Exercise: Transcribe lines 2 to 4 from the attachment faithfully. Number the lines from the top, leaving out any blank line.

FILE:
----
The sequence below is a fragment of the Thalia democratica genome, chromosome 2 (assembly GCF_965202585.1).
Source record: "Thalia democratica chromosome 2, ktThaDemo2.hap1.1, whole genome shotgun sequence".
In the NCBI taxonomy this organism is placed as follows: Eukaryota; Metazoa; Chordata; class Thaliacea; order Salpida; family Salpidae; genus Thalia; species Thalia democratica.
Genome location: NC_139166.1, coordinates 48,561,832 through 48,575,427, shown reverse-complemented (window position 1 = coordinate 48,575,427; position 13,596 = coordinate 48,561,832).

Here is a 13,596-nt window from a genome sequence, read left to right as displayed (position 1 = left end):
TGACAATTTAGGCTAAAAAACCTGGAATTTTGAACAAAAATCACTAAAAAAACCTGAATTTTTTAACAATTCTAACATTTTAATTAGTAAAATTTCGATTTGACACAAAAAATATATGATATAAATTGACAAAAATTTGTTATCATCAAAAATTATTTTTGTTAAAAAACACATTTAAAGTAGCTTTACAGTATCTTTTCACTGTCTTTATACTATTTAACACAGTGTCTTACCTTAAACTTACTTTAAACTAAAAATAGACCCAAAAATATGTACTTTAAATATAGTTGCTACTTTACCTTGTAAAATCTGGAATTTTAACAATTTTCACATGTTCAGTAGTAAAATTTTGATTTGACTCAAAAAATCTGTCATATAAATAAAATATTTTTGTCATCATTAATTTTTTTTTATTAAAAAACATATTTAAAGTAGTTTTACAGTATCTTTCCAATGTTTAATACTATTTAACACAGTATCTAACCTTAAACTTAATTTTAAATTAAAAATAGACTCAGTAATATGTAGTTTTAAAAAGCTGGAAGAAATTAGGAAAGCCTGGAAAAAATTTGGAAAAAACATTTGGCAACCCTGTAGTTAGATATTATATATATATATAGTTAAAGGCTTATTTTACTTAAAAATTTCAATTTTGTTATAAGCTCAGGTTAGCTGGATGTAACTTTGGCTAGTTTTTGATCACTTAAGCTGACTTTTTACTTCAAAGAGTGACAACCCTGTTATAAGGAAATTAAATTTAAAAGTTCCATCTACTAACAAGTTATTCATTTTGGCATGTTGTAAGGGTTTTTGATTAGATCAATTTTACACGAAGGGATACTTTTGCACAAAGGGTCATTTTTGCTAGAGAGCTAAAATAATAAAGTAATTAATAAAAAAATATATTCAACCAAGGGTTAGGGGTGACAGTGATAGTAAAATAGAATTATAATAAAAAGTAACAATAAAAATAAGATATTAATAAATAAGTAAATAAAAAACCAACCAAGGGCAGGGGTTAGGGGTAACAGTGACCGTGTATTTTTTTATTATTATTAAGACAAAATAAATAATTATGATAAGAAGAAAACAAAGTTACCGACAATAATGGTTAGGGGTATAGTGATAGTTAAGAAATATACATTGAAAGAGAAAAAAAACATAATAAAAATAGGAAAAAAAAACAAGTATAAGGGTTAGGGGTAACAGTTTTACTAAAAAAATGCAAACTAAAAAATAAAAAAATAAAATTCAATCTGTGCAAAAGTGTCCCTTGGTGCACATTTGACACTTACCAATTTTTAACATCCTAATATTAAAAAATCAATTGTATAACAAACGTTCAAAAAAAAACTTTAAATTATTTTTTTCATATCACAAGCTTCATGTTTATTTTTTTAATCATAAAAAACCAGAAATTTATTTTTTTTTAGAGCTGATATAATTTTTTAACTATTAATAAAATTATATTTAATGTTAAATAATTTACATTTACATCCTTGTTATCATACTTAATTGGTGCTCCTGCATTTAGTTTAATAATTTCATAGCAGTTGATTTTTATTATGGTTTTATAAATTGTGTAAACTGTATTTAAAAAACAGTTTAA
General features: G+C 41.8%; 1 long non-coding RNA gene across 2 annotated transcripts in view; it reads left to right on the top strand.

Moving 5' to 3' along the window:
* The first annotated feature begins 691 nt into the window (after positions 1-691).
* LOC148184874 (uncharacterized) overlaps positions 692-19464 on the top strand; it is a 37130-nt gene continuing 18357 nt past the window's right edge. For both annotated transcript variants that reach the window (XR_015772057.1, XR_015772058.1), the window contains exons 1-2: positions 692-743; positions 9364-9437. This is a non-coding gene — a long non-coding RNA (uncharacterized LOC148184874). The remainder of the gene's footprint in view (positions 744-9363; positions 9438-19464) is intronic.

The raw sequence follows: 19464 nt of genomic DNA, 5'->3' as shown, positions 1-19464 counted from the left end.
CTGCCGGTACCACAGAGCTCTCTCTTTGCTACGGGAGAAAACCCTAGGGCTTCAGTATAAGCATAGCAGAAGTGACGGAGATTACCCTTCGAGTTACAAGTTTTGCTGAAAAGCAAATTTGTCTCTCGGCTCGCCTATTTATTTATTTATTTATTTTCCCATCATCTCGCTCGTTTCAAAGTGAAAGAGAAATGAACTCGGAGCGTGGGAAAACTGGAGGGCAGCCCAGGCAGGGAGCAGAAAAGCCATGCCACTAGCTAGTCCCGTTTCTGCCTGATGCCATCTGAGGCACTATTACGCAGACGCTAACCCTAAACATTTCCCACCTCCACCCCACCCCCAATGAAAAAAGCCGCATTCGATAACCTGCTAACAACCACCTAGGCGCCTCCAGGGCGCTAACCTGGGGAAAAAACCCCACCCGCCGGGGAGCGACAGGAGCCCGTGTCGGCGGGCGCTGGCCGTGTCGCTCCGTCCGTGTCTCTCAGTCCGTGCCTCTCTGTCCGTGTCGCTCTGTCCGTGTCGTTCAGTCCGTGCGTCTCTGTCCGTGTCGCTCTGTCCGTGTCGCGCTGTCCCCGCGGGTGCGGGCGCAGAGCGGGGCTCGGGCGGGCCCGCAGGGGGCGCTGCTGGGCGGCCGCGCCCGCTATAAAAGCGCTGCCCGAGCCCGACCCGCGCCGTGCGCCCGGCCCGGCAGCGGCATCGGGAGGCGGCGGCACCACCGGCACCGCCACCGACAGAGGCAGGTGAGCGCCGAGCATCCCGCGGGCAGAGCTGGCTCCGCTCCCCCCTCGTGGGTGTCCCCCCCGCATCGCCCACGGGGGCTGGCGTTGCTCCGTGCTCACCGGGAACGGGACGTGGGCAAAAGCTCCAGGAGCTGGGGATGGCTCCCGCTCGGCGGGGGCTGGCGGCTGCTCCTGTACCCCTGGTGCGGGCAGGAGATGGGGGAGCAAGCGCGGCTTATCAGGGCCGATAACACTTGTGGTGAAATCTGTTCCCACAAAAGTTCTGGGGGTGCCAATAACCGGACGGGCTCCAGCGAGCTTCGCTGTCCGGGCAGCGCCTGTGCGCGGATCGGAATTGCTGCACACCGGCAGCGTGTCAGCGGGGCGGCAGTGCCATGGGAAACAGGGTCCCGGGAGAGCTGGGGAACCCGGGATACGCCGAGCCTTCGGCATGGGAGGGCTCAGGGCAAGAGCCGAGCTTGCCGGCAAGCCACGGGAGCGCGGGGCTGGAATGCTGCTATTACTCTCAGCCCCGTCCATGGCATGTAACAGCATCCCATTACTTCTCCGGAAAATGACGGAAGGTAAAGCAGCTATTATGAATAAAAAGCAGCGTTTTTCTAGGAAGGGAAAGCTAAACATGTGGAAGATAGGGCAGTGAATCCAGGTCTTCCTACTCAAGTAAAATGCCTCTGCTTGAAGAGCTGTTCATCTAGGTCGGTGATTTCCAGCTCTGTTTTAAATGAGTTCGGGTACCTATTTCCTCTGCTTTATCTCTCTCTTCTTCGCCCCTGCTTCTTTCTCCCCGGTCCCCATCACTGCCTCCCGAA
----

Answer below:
Source record: "Thalia democratica chromosome 2, ktThaDemo2.hap1.1, whole genome shotgun sequence".
In the NCBI taxonomy this organism is placed as follows: Eukaryota; Metazoa; Chordata; class Thaliacea; order Salpida; family Salpidae; genus Thalia; species Thalia democratica.
Genome location: NC_139166.1, coordinates 48,561,832 through 48,575,427, shown reverse-complemented (window position 1 = coordinate 48,575,427; position 13,596 = coordinate 48,561,832).